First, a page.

Many journals now require, or encourage data and other materials to be made publicly available.
Why should you do this?
- To preserve your scientific contributions
- To allow others to build on your work, find new uses for your data and use in meta-analysis
- It allows interested readers to replicate the results and findings of a study
- It verifies results – readers can identify statistical or methodological errors
- It can increase citation levels, and helps to ensure robust dissemination and appropriate credits to authors
What types of data should be available?
- Primary data
- Details of software required
- Analysis code, such as R scripts
- Other digital material
If the standard in the field is to share data that has been processed, this can be submitted instead of raw data. Otherwise, raw data should be made available. Exceptions should be discussed with the editorial office before submission.
When preparing your data, you should ask the following questions:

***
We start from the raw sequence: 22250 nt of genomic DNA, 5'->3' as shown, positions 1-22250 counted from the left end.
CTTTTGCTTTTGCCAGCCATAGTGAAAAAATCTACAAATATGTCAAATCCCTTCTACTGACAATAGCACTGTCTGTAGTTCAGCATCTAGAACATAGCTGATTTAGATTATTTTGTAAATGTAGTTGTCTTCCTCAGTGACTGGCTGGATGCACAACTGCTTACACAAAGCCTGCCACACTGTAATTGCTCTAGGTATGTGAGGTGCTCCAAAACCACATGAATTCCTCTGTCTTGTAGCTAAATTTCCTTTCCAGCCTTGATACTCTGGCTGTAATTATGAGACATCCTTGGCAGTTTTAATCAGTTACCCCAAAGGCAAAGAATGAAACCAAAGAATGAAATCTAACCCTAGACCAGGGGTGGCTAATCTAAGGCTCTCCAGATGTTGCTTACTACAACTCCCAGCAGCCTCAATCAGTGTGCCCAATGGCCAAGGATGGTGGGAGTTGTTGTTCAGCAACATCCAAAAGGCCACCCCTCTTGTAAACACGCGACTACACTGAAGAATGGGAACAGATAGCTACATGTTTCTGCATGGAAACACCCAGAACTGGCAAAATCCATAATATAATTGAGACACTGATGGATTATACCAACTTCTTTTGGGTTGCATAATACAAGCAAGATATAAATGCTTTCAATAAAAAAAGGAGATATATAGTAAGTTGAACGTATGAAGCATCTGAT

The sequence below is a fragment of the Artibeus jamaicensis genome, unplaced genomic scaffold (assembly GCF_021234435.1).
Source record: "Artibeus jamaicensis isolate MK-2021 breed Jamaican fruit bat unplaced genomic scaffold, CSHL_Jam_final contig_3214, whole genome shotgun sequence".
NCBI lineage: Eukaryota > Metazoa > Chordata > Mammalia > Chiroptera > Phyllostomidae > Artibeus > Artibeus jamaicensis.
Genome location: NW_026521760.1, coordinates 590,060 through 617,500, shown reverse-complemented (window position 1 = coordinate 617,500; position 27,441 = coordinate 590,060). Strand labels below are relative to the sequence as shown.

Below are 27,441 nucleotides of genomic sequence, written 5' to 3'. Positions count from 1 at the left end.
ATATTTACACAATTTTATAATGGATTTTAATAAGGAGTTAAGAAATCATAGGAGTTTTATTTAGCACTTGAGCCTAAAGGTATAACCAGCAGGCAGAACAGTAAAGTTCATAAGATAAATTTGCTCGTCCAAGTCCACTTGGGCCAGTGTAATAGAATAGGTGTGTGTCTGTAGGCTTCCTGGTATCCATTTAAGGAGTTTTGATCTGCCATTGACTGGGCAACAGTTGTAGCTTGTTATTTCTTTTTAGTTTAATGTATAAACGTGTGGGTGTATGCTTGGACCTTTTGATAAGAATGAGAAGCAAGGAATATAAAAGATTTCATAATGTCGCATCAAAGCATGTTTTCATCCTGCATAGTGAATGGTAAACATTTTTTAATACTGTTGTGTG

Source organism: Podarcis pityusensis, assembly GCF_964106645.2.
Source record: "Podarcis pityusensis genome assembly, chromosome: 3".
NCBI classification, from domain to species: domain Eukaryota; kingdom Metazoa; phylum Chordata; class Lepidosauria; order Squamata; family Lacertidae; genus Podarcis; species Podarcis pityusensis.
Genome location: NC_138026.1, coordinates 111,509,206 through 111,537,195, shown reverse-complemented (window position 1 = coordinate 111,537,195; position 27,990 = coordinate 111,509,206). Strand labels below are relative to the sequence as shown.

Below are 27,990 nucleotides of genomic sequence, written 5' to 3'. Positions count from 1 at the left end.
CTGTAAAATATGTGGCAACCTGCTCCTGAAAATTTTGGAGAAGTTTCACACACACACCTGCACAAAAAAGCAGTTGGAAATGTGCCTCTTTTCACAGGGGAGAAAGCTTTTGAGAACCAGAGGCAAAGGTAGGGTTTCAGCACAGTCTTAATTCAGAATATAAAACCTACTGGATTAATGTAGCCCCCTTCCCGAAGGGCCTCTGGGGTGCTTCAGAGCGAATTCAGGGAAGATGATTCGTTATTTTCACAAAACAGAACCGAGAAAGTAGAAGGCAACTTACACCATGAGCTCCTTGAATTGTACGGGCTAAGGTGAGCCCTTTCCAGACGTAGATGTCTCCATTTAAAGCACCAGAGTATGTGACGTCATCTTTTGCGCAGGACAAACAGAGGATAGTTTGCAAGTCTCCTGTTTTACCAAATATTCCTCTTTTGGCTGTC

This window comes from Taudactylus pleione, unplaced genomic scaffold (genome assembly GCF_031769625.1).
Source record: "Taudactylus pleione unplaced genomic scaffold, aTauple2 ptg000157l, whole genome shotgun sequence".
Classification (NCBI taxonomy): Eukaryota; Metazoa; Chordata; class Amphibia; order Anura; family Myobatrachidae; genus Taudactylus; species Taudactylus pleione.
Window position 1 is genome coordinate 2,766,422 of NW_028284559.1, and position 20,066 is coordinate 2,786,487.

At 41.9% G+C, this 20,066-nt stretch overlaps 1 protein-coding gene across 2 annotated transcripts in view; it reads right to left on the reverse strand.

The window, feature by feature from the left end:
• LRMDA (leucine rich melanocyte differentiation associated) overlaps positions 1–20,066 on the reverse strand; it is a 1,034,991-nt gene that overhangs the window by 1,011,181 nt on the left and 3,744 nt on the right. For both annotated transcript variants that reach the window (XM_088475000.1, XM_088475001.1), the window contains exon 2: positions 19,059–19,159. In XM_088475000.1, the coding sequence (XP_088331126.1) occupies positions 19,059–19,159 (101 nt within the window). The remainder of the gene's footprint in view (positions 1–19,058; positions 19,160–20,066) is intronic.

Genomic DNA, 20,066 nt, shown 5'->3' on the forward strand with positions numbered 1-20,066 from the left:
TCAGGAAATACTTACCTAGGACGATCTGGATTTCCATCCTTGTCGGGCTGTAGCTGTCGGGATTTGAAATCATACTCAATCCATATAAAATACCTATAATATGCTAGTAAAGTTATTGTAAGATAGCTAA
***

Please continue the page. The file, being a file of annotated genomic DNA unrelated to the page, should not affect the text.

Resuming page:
- Have you included everything that might be helpful to researchers (including materials, code used to run your analysis, accession IDs for sequence data)?
- Is it prepared in a useful and clear-to-understand format?
- Have you taken into account any sensitive data (e.g human subject data)?
- Is it clear how readers of your paper can access your dataset?
There are many repositories available for authors to deposit data, dependent on type of data and subject area. For example:
- Sequence data should be uploaded to the NCBI Sequence Read Archive or GenBank
- Source code and R scripts should be available in a software-focused repository such as GitHub, and then archived into Zenodo
- Earth and environmental science data can be georeferenced in specific repositories such as PANGAEA
- Where a data-specific repository is not available, we recommend generalist repositories such as Dryad or Figshare, which can handle a wide variety of data.
Examples of public archives:
Our top tips:
- Think about creating a data management plan
- Check with your funder or institution on what they may require
- See if your institution itself archives data in a repository
- Ask your colleagues and supervisors for advice
- Check what the journal guidelines say
- Contact the editorial office
See here for information about the Royal Society journals’ data sharing policy.